When baby boomers began to work in the 1970s, the proportion of the population over age 55 was less than 18%. Over the past decade, during which the leading edge of the boomers reached age 55, the proportion of the population aged over 55 has risen to 25% (see Figure 3). That may not sound like a big change, but it’s a 19% jump in just half a generation. Those of us over age 55 will rise to 31% of the population by 2030, a 48% jump in 30 years, and will continue to grow thereafter.1
To state the obvious, we can’t see a large jump in the share of the population over 55, without a corresponding drop in the roster under 55. The average employment rate for people aged 25–54 from 1990 through 2010 was 82%; in sharp contrast, the average employment rate for people over age 55 was only 29%. A fast rising proportion of the population in an age group with a low employment rate will lower the total employment rate. While boomers may have to remain employed at rates higher than today’s oldsters, many will choose to retire and others will no longer be able to work.
The rise in the employment rate from 56% in 1950 to 64% in 2000 boosted GDP growth by 0.3% per year relative to a constant employment rate. From 2000 through 2010, the employment rate declined to 58%, enough to shave 1% per year off of GDP, relative to a constant employment rate. Matters have not improved since 2010. While the recession accelerated this decline, demography will continue to exert downward pressure on the U.S. employment rate. A simple calculation, assuming constant employment rates by demographic sub-group, suggests a 0.2% per year continued demographic reduction in GDP growth over the next two decades as boomers move into their retirement years.
The best data for assembling these forecasts comes from the U.S. Census Bureau and the Bureau of Labor Statistics. The Census Bureau provides future population growth rate estimates. Near-term, these are highly reliable. Next year’s 65-year-olds are alive today, age 64; we can count them. The census forecasts do not become blurry, as to the scale of the working age population, until well past 2030. Only the very distant forecasts should be viewed as speculative.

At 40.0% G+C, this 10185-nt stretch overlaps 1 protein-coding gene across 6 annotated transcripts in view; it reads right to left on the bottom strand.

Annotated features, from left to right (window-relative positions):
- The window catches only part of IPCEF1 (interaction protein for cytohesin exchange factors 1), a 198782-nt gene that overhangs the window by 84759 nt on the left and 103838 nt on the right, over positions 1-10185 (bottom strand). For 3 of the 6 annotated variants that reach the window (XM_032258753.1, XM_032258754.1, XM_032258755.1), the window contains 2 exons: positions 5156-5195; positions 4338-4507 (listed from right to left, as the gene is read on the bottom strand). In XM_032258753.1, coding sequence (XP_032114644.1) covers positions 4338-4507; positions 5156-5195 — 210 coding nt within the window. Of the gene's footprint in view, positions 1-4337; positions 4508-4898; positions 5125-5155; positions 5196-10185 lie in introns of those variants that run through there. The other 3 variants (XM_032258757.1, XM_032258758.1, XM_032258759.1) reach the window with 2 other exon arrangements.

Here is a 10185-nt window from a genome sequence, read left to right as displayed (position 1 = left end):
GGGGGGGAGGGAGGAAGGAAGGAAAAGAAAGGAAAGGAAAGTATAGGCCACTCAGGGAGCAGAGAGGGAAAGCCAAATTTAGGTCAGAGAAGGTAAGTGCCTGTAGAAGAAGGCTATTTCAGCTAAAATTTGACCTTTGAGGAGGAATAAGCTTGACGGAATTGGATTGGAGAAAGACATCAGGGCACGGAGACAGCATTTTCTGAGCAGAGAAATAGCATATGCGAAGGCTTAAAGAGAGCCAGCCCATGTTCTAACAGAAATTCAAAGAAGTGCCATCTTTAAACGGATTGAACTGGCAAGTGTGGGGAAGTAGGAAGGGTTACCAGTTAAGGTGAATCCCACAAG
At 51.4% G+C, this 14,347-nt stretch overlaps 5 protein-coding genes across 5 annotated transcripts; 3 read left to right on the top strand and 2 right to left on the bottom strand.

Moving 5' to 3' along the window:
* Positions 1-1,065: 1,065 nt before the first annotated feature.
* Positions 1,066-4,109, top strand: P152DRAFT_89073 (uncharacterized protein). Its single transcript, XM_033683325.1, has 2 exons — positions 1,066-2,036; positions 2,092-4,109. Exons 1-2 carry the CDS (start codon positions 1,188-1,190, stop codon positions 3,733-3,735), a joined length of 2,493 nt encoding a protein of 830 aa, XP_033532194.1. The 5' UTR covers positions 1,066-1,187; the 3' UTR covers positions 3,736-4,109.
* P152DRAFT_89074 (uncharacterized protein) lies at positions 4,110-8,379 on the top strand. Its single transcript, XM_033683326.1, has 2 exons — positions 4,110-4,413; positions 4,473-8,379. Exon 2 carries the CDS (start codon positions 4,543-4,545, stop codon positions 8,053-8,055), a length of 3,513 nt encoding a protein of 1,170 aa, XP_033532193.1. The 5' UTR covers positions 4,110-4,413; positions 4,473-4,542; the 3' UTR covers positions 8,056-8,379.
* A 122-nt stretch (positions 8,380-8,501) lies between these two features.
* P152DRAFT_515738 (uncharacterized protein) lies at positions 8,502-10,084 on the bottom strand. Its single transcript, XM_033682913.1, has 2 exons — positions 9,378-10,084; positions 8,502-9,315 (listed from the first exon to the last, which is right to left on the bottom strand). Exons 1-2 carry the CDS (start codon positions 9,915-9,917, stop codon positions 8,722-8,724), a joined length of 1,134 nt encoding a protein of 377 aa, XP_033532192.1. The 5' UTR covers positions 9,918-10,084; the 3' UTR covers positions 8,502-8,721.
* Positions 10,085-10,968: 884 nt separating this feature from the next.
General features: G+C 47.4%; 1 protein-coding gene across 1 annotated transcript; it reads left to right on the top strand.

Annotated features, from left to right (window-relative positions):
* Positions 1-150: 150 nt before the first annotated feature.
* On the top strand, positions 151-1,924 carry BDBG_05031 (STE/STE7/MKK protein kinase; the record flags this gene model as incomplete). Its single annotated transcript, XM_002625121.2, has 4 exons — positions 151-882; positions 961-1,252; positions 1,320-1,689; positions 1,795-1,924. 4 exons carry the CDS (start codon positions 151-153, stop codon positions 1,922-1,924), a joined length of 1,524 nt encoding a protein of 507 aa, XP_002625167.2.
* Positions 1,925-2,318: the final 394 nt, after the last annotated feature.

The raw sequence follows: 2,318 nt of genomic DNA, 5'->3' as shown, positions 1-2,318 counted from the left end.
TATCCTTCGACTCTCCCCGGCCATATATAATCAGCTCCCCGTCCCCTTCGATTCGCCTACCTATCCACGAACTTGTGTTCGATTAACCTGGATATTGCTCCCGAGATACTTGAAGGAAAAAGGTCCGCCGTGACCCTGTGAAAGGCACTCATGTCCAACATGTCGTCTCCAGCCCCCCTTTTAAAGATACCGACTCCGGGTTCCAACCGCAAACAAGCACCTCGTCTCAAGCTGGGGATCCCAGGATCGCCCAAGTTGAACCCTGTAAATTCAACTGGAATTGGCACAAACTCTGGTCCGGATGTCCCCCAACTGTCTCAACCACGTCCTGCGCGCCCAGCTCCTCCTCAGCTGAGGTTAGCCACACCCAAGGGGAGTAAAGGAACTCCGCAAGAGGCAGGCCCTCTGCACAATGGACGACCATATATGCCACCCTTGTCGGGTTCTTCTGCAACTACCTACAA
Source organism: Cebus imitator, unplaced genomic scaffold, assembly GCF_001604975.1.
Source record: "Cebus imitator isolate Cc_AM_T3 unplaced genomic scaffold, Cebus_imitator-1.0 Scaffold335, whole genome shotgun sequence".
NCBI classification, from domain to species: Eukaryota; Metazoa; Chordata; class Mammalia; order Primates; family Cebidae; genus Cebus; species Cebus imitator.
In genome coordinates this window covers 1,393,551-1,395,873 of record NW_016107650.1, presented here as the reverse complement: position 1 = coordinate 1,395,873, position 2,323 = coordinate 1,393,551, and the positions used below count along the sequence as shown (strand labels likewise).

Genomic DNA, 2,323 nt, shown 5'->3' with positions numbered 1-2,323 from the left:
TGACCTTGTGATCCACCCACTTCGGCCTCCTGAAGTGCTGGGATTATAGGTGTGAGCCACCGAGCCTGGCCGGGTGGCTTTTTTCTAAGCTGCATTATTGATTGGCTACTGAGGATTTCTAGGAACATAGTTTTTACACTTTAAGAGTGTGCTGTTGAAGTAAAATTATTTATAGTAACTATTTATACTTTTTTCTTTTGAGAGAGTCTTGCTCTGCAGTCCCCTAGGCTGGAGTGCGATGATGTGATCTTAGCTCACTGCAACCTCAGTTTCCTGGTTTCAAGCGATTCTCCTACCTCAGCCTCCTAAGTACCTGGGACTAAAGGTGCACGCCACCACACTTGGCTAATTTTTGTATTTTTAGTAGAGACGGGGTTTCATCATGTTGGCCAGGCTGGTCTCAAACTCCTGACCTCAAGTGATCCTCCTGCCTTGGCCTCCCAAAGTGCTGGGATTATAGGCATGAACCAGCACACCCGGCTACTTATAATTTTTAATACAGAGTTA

The future path for the total U.S. employment rate can then be calculated with some precision using the detailed demographic data readily available from the Bureau of Labor Statistics (though surprisingly few bother to do so). Any careful examination of the data will confirm our conclusions regarding a slowing rate of population growth and a declining trend in the total employment rate.
The third component of GDP growth, productivity, is more difficult to predict.
Here again demography provides some strong clues. Arnott and Chaves (2012) explain that “For each of us, the biggest jump in our contribution to GDP occurs as we transition from nonworking adolescents into gainfully employed 20-somethings. Another, often smaller, jump in our contribution to GDP occurs as we mature into our 30s. By our 40s, the evidence of real wages would suggest that most of us are at or approaching our peak contribution to GDP, with a falling contribution to GDP in our 50s and 60s.” It’s not that mature adults are unproductive; rather, once we reach peak productivity (outside of unskilled labor, this appears to happen in our 40s and 50s), our productivity crests; our contribution to GDP growth turns negative. The aging of the baby boom generation over the next two decades will depress the U.S. employment rate, and the aging of the labor force will slow our productivity growth.